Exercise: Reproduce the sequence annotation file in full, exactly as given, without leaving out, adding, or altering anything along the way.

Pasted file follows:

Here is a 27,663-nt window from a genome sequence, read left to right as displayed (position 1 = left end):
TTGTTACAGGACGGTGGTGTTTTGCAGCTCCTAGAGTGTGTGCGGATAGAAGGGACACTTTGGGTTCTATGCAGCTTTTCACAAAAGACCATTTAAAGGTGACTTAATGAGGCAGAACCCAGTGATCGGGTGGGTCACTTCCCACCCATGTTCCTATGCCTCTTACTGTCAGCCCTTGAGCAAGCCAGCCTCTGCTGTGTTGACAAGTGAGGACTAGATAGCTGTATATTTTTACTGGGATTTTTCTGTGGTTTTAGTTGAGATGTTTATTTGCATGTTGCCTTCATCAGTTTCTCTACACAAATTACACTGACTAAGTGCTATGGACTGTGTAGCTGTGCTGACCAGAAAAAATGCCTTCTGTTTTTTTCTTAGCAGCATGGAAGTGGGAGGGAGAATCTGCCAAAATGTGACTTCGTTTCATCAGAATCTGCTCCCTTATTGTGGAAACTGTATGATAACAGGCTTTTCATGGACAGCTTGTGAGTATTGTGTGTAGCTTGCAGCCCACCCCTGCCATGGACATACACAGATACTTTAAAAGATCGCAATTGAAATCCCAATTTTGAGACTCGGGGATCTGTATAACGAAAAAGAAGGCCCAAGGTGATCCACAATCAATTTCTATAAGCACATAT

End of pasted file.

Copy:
Here is a 27,663-nt window from a genome sequence, read left to right as displayed (position 1 = left end):
TTGTTACAGGACGGTGGTGTTTTGCAGCTCCTAGAGTGTGTGCGGATAGAAGGGACACTTTGGGTTCTATGCAGCTTTTCACAAAAGACCATTTAAAGGTGACTTAATGAGGCAGAACCCAGTGATCGGGTGGGTCACTTCCCACCCATGTTCCTATGCCTCTTACTGTCAGCCCTTGAGCAAGCCAGCCTCTGCTGTGTTGACAAGTGAGGACTAGATAGCTGTATATTTTTACTGGGATTTTTCTGTGGTTTTAGTTGAGATGTTTATTTGCATGTTGCCTTCATCAGTTTCTCTACACAAATTACACTGACTAAGTGCTATGGACTGTGTAGCTGTGCTGACCAGAAAAAATGCCTTCTGTTTTTTTCTTAGCAGCATGGAAGTGGGAGGGAGAATCTGCCAAAATGTGACTTCGTTTCATCAGAATCTGCTCCCTTATTGTGGAAACTGTATGATAACAGGCTTTTCATGGACAGCTTGTGAGTATTGTGTGTAGCTTGCAGCCCACCCCTGCCATGGACATACACAGATACTTTAAAAGATCGCAATTGAAATCCCAATTTTGAGACTCGGGGATCTGTATAACGAAAAAGAAGGCCCAAGGTGATCCACAATCAATTTCTATAAGCACATAT